After redoing the first serial hybrid bike with a full suspension and thoroughly enjoying the weight savings of using lithium, I thought about building something lighter. Not sure if I will ever build such a bike as described, but I did some investigation…
The goals of this build would to refine the build process and produce something more portable. Less welding, more scouring websites for the most appropriate components.
- Reduce the weight of the bike to 45lbs
- Retain the improved ride of a suspension bike
- Reduce the build time
- I should be able to assemble the bike in one full evening
- Refine the aesthetics of the bike
I’ve created a parts spreadsheet, and the numbers don’t look good. Building a bike from parts is more expensive than just going out and buying the whole bike (at least for low end components). I may be better off finding a suitable donor model and just improving it. I’m investigating folding bikes more and more because of the small wheel size and steering. I could replace the seat and add a boom and be on my way. Unfortunately, folding bike’s (with a suspension) aren’t cheap, and I’ll be throwing out almost the whole drive system, which seems like an awful waste.
April 2nd Update
Folding bikes appear to fall into several categories. Here they are in ascending price level:
- Heavy, no suspension: CitizenBike Tokyo, $160, 29lbs
- Heavy, full suspension: CitizenBike Miami $180, 35lbs
- Light, no suspension: CitizenBike Gotham, $260, 30lbs; Downtube NS9 $350, 24lbs
- Light, front suspension: Downtube IX $300, 26.5lbs
- Light, full suspension: Downtube FS $390, 26.5lbs
- Light, expensive components, different types of suspension: Dahon >$900
The number of options is staggering and I’ve had to think about overall goals for this bike. Is 2.5lbs less weight and a front suspension worth the $140 jump from the Tokyo to the Downtube IX? Since a new Zoom front fork can be had for $40– no. The Downtube is a higher quality bike, but the following components need to be thrown out anyway:
- Brake levers (don’t have motor cutout switches, although I suppose I have gone without them so far…)
- Gear cluster (replaced by sprocket and adapter)– actually the Downtube uses a cassette, so the whole wheel may have to go
- Bike chain
What about for a full suspension. Does 8.5 less pounds justify the $210 for the Downtube FS?
Battery Weight & Cost
|Voltage||Capacity||Chemistry||Weight (lbs)||Cost||Max Bike Weight (total: 45lbs, 5lb motor)|
The CitizenBike Miami must use lithium. 12Ah lead batteries can be used with the Downtube bikes if the rules are bent a little, or if there is some weight reduction in the drive system. I believe the drive system is actually heavier than 5lbs but I don’t have a scale to verify this.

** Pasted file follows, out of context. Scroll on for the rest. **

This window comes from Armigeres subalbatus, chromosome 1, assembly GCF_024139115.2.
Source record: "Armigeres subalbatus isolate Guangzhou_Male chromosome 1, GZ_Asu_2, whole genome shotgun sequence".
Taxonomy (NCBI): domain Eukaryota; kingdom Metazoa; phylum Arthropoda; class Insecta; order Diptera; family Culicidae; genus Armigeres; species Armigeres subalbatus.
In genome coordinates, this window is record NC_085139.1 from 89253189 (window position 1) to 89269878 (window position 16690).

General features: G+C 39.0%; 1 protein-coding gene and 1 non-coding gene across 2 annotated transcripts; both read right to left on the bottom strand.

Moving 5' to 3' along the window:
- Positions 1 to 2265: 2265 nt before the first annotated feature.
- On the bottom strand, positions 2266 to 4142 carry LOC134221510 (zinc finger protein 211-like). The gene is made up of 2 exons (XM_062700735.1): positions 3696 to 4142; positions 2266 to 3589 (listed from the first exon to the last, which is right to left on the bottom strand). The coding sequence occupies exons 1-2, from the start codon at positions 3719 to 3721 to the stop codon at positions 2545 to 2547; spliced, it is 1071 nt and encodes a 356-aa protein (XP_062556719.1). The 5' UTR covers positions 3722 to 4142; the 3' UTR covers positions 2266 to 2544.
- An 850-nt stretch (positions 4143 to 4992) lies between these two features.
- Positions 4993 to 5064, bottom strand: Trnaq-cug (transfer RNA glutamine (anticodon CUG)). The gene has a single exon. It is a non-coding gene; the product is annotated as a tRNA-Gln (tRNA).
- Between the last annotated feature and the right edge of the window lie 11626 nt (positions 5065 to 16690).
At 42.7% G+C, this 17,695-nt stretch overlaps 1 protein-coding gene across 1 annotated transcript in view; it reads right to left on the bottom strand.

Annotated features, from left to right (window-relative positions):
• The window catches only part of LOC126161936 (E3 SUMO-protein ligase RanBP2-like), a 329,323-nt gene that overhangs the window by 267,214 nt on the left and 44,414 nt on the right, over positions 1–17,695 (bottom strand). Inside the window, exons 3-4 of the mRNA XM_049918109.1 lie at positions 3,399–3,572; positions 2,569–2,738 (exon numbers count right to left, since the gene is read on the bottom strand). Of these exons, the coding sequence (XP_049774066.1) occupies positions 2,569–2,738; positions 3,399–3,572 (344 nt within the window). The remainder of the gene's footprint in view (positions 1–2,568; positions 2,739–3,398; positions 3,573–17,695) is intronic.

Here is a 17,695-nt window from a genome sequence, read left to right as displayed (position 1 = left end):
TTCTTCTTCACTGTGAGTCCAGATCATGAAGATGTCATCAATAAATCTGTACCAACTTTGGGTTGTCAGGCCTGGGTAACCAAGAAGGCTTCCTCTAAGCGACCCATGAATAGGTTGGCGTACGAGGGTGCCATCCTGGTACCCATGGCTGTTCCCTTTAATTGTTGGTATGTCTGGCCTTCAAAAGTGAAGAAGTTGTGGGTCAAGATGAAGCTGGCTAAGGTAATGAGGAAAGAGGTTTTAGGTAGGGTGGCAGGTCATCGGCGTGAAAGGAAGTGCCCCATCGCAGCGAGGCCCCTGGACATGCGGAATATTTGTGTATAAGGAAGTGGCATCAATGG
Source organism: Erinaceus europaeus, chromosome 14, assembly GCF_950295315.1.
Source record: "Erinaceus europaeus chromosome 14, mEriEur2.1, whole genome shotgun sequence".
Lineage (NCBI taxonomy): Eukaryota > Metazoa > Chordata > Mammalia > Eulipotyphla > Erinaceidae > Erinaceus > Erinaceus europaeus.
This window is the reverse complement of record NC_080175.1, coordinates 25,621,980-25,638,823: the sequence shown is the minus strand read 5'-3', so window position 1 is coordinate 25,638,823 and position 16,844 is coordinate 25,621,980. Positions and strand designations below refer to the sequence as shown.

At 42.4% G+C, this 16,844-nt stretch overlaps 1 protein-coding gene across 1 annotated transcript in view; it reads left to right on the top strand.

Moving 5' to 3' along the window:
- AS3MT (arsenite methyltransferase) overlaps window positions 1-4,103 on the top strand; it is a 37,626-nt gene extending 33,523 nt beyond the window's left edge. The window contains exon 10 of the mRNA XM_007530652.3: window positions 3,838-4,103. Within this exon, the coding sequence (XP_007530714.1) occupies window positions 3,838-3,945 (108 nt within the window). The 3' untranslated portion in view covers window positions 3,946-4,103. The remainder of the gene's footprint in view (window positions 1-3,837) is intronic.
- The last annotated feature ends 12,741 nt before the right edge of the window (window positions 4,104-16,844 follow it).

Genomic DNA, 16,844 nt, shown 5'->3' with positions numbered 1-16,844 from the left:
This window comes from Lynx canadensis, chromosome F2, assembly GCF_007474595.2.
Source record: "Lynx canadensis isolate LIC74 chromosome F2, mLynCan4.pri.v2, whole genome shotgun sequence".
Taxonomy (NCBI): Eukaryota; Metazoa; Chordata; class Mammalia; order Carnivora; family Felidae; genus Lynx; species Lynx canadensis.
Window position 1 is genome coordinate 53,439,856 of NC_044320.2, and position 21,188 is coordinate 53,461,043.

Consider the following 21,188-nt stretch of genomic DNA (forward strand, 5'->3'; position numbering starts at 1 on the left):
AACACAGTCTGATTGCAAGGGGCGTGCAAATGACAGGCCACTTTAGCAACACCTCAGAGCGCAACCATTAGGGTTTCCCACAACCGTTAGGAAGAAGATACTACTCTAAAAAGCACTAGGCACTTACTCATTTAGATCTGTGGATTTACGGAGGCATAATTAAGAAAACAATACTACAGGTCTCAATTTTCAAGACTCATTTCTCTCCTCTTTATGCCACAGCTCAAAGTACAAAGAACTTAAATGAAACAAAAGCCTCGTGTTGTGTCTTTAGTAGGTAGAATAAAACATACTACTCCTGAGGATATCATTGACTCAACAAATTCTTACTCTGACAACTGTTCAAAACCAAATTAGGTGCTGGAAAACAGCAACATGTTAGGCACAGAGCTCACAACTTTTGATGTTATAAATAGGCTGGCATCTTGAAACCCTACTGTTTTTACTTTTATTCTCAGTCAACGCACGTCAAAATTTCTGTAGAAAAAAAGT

My next step then is to research the lithium batteries further.
LiFePO4 batteries don’t like to be discharged at more than 2C continuously (or so I have read). Using my ammeter, I measured that at 24v, 17 amps provided fairly aenemic acceleration. 20 amps would be about minimum to justify carrying the electric bits around. 30-40 amps was plenty. So, at a minimum, I need a 24V and 10Ah battery pack, but preferably 15Ah.
I tried scouring Google, VisforVoltage, and Endless-Sphere for battery info. ZEVA Australia recommends PHET batteries and has some pretty cool tests to back them up. 3.2V and 1.1Ah and $2.80 each. 8 cells in series and 14 in parallel is 112 cells or $313. Ouch. Bill Dube of KillaCycle recommended the A123 cells he is using, but the only way to get them cheaply is to disassemble DeWalt battery packs. They’re 3.2V and 2.3Ah and anywhere from $10-18/cell. You need 56 cells, but the dewalt packs have 10 batteries in them, so 60 minimum. The lowest price I have seen for the DeWalts on ebay is $80/pack, but $100 is typical. $500 minimum. Pricey! LifeBatt is advertising in Gmail, but they are super expensive. Yesa is also well regarded, but apparently they don’t perform too well. The latest craze is to ebay Chinese “duct tape” batteries. Quite a few people seem to have good reviews [and #2, a huge thread] of the duct tape batteries from PingBattery on eBay. The stock is constantly changing, but the buy it now price for 24V and 10Ah is $200. That’s short of what I need but the best price I have seen so far. Watching the auctions for a while now, most people opt for the bidding war. 48V and 20Ah goes for about $600, and 24V and 10Ah goes for $300. Doesn’t make much sense, but that’s how eBay bidding works…